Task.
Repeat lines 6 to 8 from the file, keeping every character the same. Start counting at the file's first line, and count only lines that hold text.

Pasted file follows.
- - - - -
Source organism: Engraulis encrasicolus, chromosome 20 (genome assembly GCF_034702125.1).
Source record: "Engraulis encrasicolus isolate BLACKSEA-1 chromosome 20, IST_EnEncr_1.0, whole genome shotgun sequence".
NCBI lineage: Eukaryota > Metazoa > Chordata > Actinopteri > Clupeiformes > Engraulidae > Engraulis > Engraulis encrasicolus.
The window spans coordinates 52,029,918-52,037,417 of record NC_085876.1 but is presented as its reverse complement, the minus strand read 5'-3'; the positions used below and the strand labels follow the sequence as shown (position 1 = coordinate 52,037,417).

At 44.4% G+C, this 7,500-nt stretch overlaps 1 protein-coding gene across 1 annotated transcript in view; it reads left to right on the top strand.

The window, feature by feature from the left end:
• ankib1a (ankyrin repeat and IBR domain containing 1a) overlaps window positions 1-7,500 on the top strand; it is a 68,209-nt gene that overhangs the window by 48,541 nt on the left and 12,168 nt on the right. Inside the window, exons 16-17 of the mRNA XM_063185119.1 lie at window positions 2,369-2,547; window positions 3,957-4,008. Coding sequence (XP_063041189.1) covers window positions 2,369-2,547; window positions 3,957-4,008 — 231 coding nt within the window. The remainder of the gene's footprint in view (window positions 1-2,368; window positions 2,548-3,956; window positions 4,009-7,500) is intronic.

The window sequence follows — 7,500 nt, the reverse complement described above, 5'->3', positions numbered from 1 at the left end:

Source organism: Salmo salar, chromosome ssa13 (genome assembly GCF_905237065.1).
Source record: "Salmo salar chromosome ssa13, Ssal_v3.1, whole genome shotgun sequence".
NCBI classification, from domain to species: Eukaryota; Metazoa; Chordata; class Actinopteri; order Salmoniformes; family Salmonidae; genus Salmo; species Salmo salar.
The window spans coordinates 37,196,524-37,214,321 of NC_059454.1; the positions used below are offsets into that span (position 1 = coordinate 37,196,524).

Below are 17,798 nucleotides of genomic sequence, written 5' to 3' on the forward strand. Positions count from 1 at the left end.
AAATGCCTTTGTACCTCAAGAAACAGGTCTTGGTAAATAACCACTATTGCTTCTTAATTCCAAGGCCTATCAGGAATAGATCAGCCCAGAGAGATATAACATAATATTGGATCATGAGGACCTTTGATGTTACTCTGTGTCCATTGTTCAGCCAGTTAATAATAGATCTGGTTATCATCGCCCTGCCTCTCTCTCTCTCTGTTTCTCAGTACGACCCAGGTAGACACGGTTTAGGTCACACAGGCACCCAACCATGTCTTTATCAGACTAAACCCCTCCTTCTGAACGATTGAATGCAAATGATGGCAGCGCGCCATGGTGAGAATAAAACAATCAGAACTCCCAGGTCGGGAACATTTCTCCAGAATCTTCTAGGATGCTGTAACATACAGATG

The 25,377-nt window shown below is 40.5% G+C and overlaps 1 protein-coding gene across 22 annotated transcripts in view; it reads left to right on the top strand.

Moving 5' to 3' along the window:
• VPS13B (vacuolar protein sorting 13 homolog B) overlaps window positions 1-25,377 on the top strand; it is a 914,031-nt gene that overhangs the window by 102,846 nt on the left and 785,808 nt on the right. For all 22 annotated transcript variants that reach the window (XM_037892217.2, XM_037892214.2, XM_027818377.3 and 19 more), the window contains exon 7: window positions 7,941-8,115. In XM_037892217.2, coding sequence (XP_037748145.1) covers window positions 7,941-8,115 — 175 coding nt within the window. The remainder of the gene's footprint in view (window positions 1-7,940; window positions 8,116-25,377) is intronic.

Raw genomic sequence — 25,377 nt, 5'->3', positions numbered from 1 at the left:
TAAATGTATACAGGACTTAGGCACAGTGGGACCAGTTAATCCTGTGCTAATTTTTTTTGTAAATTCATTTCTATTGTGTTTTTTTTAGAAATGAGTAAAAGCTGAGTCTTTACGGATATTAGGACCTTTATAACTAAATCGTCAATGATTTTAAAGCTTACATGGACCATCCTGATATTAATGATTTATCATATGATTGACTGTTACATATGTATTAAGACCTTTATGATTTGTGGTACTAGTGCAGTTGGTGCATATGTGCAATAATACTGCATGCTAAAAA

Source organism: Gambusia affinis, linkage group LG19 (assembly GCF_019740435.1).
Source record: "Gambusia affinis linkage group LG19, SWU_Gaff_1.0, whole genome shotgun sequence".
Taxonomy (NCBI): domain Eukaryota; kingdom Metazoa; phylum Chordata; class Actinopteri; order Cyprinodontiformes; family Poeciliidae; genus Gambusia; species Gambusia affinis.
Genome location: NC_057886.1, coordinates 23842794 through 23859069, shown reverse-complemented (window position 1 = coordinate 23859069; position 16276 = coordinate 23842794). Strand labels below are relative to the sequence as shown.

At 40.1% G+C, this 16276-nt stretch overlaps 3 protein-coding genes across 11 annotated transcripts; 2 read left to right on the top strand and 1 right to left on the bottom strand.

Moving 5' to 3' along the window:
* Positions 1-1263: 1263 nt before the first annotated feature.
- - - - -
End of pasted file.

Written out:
The window, feature by feature from the left end:
• ankib1a (ankyrin repeat and IBR domain containing 1a) overlaps window positions 1-7,500 on the top strand; it is a 68,209-nt gene that overhangs the window by 48,541 nt on the left and 12,168 nt on the right. Inside the window, exons 16-17 of the mRNA XM_063185119.1 lie at window positions 2,369-2,547; window positions 3,957-4,008. Coding sequence (XP_063041189.1) covers window positions 2,369-2,547; window positions 3,957-4,008 — 231 coding nt within the window. The remainder of the gene's footprint in view (window positions 1-2,368; window positions 2,548-3,956; window positions 4,009-7,500) is intronic.

The window sequence follows — 7,500 nt, the reverse complement described above, 5'->3', positions numbered from 1 at the left end: